Shortly after their eyes open, most of the flight and body feathers will be unfurled. However, the feathers around the face and head will stay in sheath for several days – giving the birds a “frosty-faced” appearance.
When Chimney Swifts are 21 days old, they will begin to venture off the nest for short periods, often roosting on the wall directly under the nest. At this age they will begin to "practice flap". Clinging tightly to the nest or chimney wall, they will rear back and flap their wings furiously until they are panting and out of breath. For the next five to seven days they will become more active, flying up and down the inside of the chimney like miniature helicopters. Twenty-eight to thirty days after hatching, young Chimney Swifts will leave the safety of the chimney for their first flight.
Once an entire brood has fledged, they will fly with their parents in slow, noisy parades around the area of the nest site. Because the adults begin to molt soon after their arrival in North America, they are easily distinguished from the young in flight. The adults will have a ragged appearance with several missing flight feathers forming "windows" in their wings. In contrast, the hatchling-year swifts will have sleek, full wings.
The young will return frequently to the roost during the first few days, but may soon begin to visit other roosts in the area. By the time young swifts fledge, they are capable of feeding themselves, though they may still beg occasionally if they are in the roost when an adult enters.
Chimney Swifts are solitary nesters (one nesting pair to a site). The adults will defend the nest site from would-be interlopers by audibly snapping their wings together over their backs while jumping horizontally from the wall. They will then drop to a lower spot on the same wall. These spirited displays are often accompanied by loud "chippering" and wing fluttering which can be easily heard from outside any nest site. Despite their defensive behavior, the nesting pair will tolerate and often welcome a few additional birds at the nest. These “helpers” are most commonly second-year birds. They will actually take part in feeding and caring for the babies. Because of this cooperative behavior, it is conceivable that the death of one of the parents after the eggs hatch may not mean the death of the brood. As young swifts approach fledging age, the parents become more tolerant of visiting birds, and a communal roost may begin to build.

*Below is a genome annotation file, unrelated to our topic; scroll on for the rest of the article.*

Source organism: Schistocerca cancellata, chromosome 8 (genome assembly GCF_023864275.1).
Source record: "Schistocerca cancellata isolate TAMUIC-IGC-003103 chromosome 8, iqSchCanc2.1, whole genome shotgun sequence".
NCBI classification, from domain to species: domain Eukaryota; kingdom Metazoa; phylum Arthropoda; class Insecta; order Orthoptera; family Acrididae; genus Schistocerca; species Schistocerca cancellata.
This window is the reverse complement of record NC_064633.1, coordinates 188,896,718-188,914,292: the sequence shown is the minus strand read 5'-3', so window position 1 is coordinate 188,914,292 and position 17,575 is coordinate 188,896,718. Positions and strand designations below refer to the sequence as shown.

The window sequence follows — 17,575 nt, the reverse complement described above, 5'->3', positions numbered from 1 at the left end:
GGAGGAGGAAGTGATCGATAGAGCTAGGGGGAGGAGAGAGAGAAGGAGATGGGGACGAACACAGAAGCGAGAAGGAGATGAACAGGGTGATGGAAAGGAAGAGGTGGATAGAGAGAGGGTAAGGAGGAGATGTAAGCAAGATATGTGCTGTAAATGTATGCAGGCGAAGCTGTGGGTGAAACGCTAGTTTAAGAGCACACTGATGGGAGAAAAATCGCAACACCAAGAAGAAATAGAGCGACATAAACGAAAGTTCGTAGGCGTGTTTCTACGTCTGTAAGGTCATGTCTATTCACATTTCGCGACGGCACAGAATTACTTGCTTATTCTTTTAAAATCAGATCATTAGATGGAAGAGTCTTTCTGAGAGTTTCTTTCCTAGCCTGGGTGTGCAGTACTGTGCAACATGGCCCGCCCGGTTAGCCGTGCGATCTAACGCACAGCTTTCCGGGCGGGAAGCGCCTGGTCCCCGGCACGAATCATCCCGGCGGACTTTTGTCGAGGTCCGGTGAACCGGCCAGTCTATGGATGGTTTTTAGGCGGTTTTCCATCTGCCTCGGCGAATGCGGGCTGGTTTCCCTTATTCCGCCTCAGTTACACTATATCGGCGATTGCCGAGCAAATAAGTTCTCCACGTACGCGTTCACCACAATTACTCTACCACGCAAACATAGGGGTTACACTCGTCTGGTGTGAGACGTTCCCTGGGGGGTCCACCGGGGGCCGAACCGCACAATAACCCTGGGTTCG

At the end of the breeding season, territorial behavior is completely replaced by their communal instinct that peaks prior to fall migration.
Chimney Swifts will congregate in flocks of hundreds and even thousands at suitable roost sites. These sites are easily identified in the late evening as the swifts gather and fly in a huge circular cloud around the mouth of a chimney-like structure. Slowly at first, a few birds will disappear into the darkness of the roost. Then, as if by pre-rearrangement, the entire flock will stream in within just a few minutes. Their emergence at first light is sporadic and even haphazard by comparison.
Although Chimney Swifts can withstand a few early cool snaps, they will usually ride south on the first major cold front that blows through in the fall. By the 1st of November, Chimney Swift sightings in the United States are very rare.
Chimney Swifts are one of our many declining avian species. Breeding bird surveys have indicated that their numbers are down by more than 44% since the mid 1960s in the continental United States. On the northern fringes of their range in Canada their decline is a dramatic 95%. Loss of their natural habitat of large hollow trees, capping and demolition of masonry chimneys and airshafts to which they have adapted and the use of pre-fabricated metal chimneys in new construction are all playing a part in the decline of this unique and beneficial species.
For more information about Chimney Swifts and the ongoing conservation efforts on their behalf, please visit the Driftwood Wildlife Association’s website.
Copyright 2005 Paul D. Kyle and Georgean Z. Kyle